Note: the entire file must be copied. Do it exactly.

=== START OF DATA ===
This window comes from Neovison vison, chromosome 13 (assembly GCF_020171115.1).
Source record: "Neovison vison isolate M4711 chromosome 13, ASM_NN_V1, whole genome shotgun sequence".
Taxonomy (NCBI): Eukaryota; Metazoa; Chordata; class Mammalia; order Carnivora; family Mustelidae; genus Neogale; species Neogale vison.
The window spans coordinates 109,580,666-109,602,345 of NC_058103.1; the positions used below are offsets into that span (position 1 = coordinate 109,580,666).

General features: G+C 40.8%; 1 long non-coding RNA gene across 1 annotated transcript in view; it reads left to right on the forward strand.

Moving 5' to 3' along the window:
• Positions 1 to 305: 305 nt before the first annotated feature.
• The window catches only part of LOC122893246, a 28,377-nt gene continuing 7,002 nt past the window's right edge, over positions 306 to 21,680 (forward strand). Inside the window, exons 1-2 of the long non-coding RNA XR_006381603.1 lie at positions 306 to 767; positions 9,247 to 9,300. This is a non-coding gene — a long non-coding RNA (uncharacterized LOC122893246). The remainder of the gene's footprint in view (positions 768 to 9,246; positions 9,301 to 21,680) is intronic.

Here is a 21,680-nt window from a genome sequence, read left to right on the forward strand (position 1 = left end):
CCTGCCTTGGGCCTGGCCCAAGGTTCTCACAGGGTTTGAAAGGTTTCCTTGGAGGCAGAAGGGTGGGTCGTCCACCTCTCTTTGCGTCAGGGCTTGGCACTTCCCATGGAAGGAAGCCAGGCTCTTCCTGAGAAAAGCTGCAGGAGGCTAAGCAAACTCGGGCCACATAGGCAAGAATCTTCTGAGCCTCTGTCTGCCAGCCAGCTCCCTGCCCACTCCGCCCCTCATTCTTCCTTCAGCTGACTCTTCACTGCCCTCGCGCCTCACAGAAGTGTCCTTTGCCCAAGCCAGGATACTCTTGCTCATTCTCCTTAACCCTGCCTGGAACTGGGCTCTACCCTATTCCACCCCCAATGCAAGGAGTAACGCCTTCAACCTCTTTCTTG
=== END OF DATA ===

This window comes from Neovison vison, chromosome 13 (assembly GCF_020171115.1).
Source record: "Neovison vison isolate M4711 chromosome 13, ASM_NN_V1, whole genome shotgun sequence".
Taxonomy (NCBI): Eukaryota; Metazoa; Chordata; class Mammalia; order Carnivora; family Mustelidae; genus Neogale; species Neogale vison.
The window spans coordinates 109,580,666-109,602,345 of NC_058103.1; the positions used below are offsets into that span (position 1 = coordinate 109,580,666).

General features: G+C 40.8%; 1 long non-coding RNA gene across 1 annotated transcript in view; it reads left to right on the forward strand.

Moving 5' to 3' along the window:
• Positions 1 to 305: 305 nt before the first annotated feature.
• The window catches only part of LOC122893246, a 28,377-nt gene continuing 7,002 nt past the window's right edge, over positions 306 to 21,680 (forward strand). Inside the window, exons 1-2 of the long non-coding RNA XR_006381603.1 lie at positions 306 to 767; positions 9,247 to 9,300. This is a non-coding gene — a long non-coding RNA (uncharacterized LOC122893246). The remainder of the gene's footprint in view (positions 768 to 9,246; positions 9,301 to 21,680) is intronic.

Here is a 21,680-nt window from a genome sequence, read left to right on the forward strand (position 1 = left end):
CCTGCCTTGGGCCTGGCCCAAGGTTCTCACAGGGTTTGAAAGGTTTCCTTGGAGGCAGAAGGGTGGGTCGTCCACCTCTCTTTGCGTCAGGGCTTGGCACTTCCCATGGAAGGAAGCCAGGCTCTTCCTGAGAAAAGCTGCAGGAGGCTAAGCAAACTCGGGCCACATAGGCAAGAATCTTCTGAGCCTCTGTCTGCCAGCCAGCTCCCTGCCCACTCCGCCCCTCATTCTTCCTTCAGCTGACTCTTCACTGCCCTCGCGCCTCACAGAAGTGTCCTTTGCCCAAGCCAGGATACTCTTGCTCATTCTCCTTAACCCTGCCTGGAACTGGGCTCTACCCTATTCCACCCCCAATGCAAGGAGTAACGCCTTCAACCTCTTTCTTG